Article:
It takes me a second to grasp his point. “Because Hunter College may place more emphasis on your SAT score than, say, Harvard might?”

“Exactly! And there’s no way to assess that unless you talk to someone at every admissiosn office or, better yet, compile statistics on incoming freshmen.” (pg. 81. Quotes taken from ARC – language is subject to change.)

Suddenly we’re inside some kind of college admissions manual. I appreciate that the author is trying to get some information on college admissions into the hands of teens who pick up this book, but it could have been done a little bit more organically. And honestly, I’m a big fan of letting a story be a story.

While I found that I did have to suspend my belief a couple of times during the course of the novel, Efrain’s voice and his struggles were enough to pull me into the story. ( )
  twonickels | Nov 12, 2010 |
EFRAIN'S SECRET by Sofia Quintero, Knopf, April 2010, 240p., ISBN: 978-0-375-84706-6; Libr. ISBN: 978-0-375-94706-3

"Welcome to your life
There's no turning back"
-- Tears for Fears, "Everybody Wants to Rule the World"

"'What freakin' college costs thirty grand?'
"'The best.'
"'Oh, is that right?' Snipes laughs again. 'What do they teach for thirty G's that you can't learn at the College of Mount Okeydoke?'
"'How to run the world.' It may sound like a slick response but that's real talk. 'And that's thirty G's per year and not including room and board.'
"Snipes finally straightens up. He finishes off his rum and sits back down beside me. 'You really out there slinging so you can afford to go to some rich white boy's college? Da Man's University.' He laughs at his own joke. I neither laugh nor answer. 'You think a nickel bag here, a white top there is enough to take you where you trying to go?'
"'With all due respect, why does it matter why I want to do this?' I ask. 'So long as my incentives fuel my hustle and move your product, we're both good.'
"He leans over and scoops the money off the table. 'You want D Man's U that bad?'
"'Yes, sir.'
"'I see you there,' he says. 'Not on no sellout shit either. I see you keeping it real. Representing. You gonna become one of my good friends in high places, aren't you, E.?'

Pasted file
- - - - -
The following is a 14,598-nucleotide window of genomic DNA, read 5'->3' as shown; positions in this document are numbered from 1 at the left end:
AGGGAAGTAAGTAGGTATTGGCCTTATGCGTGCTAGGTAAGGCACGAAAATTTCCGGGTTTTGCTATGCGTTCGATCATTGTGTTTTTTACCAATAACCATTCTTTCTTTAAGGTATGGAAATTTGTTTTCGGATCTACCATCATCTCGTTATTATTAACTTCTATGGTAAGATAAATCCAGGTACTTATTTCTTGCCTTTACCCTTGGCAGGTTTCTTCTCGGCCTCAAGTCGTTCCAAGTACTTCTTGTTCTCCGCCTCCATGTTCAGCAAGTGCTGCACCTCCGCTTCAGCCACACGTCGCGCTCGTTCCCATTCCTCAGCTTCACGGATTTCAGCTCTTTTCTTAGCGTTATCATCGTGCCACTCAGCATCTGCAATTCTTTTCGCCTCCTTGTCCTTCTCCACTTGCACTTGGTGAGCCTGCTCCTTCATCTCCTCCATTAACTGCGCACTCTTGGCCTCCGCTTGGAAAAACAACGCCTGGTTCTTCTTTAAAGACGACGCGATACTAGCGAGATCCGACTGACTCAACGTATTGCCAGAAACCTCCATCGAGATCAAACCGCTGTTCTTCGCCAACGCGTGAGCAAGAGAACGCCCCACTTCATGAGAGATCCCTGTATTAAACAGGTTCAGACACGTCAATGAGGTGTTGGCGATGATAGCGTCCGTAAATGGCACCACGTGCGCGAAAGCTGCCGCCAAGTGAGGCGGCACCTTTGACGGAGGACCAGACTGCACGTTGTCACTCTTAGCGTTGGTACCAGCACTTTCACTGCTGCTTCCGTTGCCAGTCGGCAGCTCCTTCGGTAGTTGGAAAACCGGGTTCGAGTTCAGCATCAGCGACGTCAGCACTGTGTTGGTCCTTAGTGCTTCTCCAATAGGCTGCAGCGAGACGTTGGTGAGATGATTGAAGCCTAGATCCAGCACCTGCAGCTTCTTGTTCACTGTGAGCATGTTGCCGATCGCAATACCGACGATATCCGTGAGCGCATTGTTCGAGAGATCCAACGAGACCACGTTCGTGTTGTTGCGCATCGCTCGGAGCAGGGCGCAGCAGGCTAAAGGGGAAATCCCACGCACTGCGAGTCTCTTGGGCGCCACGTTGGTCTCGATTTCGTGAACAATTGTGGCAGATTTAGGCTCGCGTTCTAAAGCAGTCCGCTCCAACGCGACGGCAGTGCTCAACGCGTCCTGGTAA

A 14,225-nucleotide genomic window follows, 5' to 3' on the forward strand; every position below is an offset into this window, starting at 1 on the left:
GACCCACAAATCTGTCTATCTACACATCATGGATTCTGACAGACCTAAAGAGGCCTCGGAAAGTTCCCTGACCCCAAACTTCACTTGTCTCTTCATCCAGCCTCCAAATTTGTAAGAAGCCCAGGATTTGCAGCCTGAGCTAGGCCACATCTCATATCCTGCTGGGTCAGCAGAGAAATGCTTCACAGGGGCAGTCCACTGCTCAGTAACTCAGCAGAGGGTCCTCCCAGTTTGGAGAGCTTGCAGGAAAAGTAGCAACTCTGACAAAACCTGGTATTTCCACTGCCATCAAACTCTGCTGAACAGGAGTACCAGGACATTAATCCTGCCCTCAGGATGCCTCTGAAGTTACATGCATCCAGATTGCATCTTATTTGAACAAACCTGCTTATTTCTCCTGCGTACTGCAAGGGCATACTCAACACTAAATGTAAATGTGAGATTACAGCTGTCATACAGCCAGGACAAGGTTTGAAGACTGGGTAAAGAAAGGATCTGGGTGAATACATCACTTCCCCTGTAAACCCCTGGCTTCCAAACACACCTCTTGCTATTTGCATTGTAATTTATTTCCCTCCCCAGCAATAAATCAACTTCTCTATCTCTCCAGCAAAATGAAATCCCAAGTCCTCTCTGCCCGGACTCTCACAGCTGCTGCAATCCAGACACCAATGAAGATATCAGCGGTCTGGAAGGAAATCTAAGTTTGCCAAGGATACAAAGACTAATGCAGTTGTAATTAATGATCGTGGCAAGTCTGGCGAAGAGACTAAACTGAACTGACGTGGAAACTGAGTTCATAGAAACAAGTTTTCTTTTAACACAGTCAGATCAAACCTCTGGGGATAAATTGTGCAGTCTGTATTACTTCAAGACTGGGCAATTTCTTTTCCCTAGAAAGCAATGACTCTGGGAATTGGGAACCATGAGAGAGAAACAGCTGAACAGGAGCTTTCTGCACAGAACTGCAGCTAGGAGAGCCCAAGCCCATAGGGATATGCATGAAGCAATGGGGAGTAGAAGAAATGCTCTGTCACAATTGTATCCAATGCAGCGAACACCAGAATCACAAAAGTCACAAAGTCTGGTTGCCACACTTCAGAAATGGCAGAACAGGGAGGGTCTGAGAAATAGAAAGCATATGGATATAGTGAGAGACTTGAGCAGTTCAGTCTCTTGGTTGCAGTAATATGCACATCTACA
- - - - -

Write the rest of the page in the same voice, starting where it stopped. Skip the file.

"'I swallow. Damn straight.'"

Likely valedictorian Efrain Rodriguez may have broken the school record with his 1650 score on the SATs, but he is sure that he needs to retake the test in January and score much higher if he's going to have a shot at Harvard. Meanwhile, Mrs. Colfax, the guidance counselor at his South Bronx high school is betting against Efrain's success; his father, having now made a baby with a neighbor, is around the corner and of no use that Efrian can see; and his loving mother can do little more than work endlessly at her low-paying job in order to keep a roof over the heads of Efrain and his sister Mandy. Efrain's school has not provided all of the high school courses he really should have, and he desperately needs cash for a top-of-the-line SAT prep course. His afterschool tutoring gig is just not cutting it monetarily.

"Bus boy, bartender, ladies of the night
Grease monkey, ex-junky, winner of the fight
Walkin' on the streets it's really all the same
Selling souls, rock 'n' roll, any other game"
-- Huey Lewis and the News, "Workin' for a Livin'

And so Efrain tracks down his estranged friend Nestor, who gets him an afterschool job on the streets as one of Snipes's soldiers, selling drugs. Efrain momentarily encounters the thought that he should be pushing Nestor out of this high-stakes occupation -- rather than letting Nestor introduce him into it -- but this moment will, too, pass. And when he lets show some of his contempt for what he, himself, is doing, Nestor -- who has quit school to financially support the household in which his single mom and his big sister both have young children --gives Efrain his own take on careers: